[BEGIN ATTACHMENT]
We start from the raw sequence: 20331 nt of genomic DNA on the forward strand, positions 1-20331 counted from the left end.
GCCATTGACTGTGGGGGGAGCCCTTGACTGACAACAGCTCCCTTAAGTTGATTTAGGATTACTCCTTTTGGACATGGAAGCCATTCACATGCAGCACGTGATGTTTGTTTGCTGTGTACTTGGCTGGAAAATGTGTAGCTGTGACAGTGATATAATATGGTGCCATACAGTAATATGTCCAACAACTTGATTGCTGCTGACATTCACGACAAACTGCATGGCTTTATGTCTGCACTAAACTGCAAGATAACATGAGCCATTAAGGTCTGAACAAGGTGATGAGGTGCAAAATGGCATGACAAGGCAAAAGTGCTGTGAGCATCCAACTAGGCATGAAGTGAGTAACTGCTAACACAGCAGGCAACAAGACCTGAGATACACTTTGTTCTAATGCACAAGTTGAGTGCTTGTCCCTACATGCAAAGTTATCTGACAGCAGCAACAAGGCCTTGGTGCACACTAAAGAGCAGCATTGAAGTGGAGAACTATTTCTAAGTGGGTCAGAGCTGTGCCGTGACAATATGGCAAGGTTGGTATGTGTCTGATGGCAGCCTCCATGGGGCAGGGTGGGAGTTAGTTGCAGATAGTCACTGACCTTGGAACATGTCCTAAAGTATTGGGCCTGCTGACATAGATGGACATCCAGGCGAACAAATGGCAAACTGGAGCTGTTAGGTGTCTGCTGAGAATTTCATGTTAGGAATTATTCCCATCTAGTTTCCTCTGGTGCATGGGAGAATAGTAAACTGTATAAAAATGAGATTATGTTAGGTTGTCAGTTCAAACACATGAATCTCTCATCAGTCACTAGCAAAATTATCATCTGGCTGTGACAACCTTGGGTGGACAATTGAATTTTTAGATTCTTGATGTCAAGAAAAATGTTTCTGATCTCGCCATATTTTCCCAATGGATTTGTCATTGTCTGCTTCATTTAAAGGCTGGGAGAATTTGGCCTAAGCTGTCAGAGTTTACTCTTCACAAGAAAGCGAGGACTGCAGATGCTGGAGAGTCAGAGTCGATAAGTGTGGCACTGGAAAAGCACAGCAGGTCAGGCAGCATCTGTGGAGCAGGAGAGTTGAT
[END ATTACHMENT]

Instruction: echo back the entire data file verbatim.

We start from the raw sequence: 20331 nt of genomic DNA on the forward strand, positions 1-20331 counted from the left end.
GCCATTGACTGTGGGGGGAGCCCTTGACTGACAACAGCTCCCTTAAGTTGATTTAGGATTACTCCTTTTGGACATGGAAGCCATTCACATGCAGCACGTGATGTTTGTTTGCTGTGTACTTGGCTGGAAAATGTGTAGCTGTGACAGTGATATAATATGGTGCCATACAGTAATATGTCCAACAACTTGATTGCTGCTGACATTCACGACAAACTGCATGGCTTTATGTCTGCACTAAACTGCAAGATAACATGAGCCATTAAGGTCTGAACAAGGTGATGAGGTGCAAAATGGCATGACAAGGCAAAAGTGCTGTGAGCATCCAACTAGGCATGAAGTGAGTAACTGCTAACACAGCAGGCAACAAGACCTGAGATACACTTTGTTCTAATGCACAAGTTGAGTGCTTGTCCCTACATGCAAAGTTATCTGACAGCAGCAACAAGGCCTTGGTGCACACTAAAGAGCAGCATTGAAGTGGAGAACTATTTCTAAGTGGGTCAGAGCTGTGCCGTGACAATATGGCAAGGTTGGTATGTGTCTGATGGCAGCCTCCATGGGGCAGGGTGGGAGTTAGTTGCAGATAGTCACTGACCTTGGAACATGTCCTAAAGTATTGGGCCTGCTGACATAGATGGACATCCAGGCGAACAAATGGCAAACTGGAGCTGTTAGGTGTCTGCTGAGAATTTCATGTTAGGAATTATTCCCATCTAGTTTCCTCTGGTGCATGGGAGAATAGTAAACTGTATAAAAATGAGATTATGTTAGGTTGTCAGTTCAAACACATGAATCTCTCATCAGTCACTAGCAAAATTATCATCTGGCTGTGACAACCTTGGGTGGACAATTGAATTTTTAGATTCTTGATGTCAAGAAAAATGTTTCTGATCTCGCCATATTTTCCCAATGGATTTGTCATTGTCTGCTTCATTTAAAGGCTGGGAGAATTTGGCCTAAGCTGTCAGAGTTTACTCTTCACAAGAAAGCGAGGACTGCAGATGCTGGAGAGTCAGAGTCGATAAGTGTGGCACTGGAAAAGCACAGCAGGTCAGGCAGCATCTGTGGAGCAGGAGAGTTGAT